Section 32130.2 of the Health Code contains the following relevant restrictions on California hospital borrowing: first, the borrowing must be through an issue of negotiable promissory note approved by resolution of a majority of the board of directors; second, the maturity date for promissory notes cannot ever exceed ten years (and, in the case of promissory notes issued to purchase equipment, the maturity date may not exceed the useful life of the equipment); third, the total aggregate amount of notes outstanding at any one time must not exceed 85% of all estimated revenues income and revenues for the fiscal year; fourth, the maximum annual interest rate may not exceed 12 percent. Actions that are wholly beyond the powers of a governmental entity are ultra vires and void.
The Bankruptcy Court denied Southern Inyo’s summary judgment motion and granted Optum’s summary judgment motion in part.
I. Optimum Entitled to Summary Judgment
The Bankruptcy Court held that Optimum was entitled to summary judgment on the following issues:
- Promissory Note: The Optum Loan was a negotiable promissory note as required by the Health Code.
- Ten-Year Maturity Date: The Optum Loan matured on the tenth anniversary of its execution.
- Debt-to-Income Ratio: Southern Inyo’s debt-to-income ratio was 27 percent four months after the Optum Loan was issued, leaving no genuine dispute of material fact that the Optum Loan did not cause Southern Inyo’s debt-to-income ratio to exceed 85 percent of its estimated revenue for the fiscal year.
- Interest Rate: Optum at all pertinent times charged an interest rate of less than 12 percent per annum.
- Security Interest: Under the Health Code, if Southern Inyo was authorized to enter into the Optum Loan, it was entitled to encumber its assets to secure that loan.
II. Optum Not Entitled to Summary Judgment
Optum was not entitled to summary judgment on its restitution claim. As a general rule, because ultra vires acts by a public entity are void, parties that enter into the ultra vires contract with a public entity are without remedy. They cannot sue a public entity in quasi-contract because restitution considerations are outweighed by the need to protect and limit a public entity’s contractual obligations. While limited exceptions to this rule exist, such as where a contract was within the scope of a public agency’s authority, but was rendered invalid due to a blunder in execution, Optum had not carried its burden of proof as to its entitlement to an equitable remedy. Additional facts were required to determine if any of the exceptions applied.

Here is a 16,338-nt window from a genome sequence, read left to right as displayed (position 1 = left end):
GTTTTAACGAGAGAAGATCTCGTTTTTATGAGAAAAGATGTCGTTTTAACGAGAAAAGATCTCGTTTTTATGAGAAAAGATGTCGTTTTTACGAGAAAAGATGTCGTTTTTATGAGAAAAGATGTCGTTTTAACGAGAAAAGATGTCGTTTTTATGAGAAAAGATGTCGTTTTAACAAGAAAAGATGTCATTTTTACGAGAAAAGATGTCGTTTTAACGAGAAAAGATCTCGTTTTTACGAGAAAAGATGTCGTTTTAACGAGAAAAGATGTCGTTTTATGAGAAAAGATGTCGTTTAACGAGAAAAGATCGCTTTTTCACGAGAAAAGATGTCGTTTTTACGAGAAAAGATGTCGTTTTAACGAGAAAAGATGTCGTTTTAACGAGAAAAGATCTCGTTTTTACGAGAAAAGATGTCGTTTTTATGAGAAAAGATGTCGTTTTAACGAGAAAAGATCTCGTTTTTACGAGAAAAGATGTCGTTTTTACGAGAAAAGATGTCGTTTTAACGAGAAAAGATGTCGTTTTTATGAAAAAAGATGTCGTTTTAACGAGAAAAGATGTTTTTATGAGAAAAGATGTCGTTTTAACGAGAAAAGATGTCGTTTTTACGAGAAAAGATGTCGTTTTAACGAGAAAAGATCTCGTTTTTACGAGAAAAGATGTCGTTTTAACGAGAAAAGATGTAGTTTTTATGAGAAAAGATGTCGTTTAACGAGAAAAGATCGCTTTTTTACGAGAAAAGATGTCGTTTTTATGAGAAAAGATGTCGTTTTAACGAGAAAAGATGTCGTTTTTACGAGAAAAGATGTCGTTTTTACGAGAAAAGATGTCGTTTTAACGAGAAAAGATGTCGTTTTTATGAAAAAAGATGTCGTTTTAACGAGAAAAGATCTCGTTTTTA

III. Genuine Issue of Triable Fact
The Bankruptcy Court held that neither party had sustained its burden on the following issues, which presented genuine issues of triable fact:
- Authorization: The Bankruptcy Court held that a genuine issue of material fact existed as to whether the Board had authorized the Optum Loan because there were material differences between the loan proposal approved by the Board in October 2014 and the actual loan executed by Southern Inyo in February 2015.
- Useful Life: Optum Bank had produced no written evidence (whether in the form of resolutions or minutes) that the Board had made “useful life” of the Equipment findings either when entering into the UHC Loan or when refinancing the UHC Loan with the Optum Loan. Moreover, because the UHC Loan was subject to the useful life limitation, the refinancing through the Optum Loan was also subject to those more restrictive limits, not the ten-year limit. Southern Inyo had not, however, demonstrated the absence of admissible parol evidence from which a “useful life” finding might be made, thus failing to discharge its burden of proof.
Article courtesy of David P. Simonds (Hogan Lovells US LLP) and Edward McNeilly (Hogan Lovells US LLP).
Link to the full decision: In re Southern Inyo Healthcare District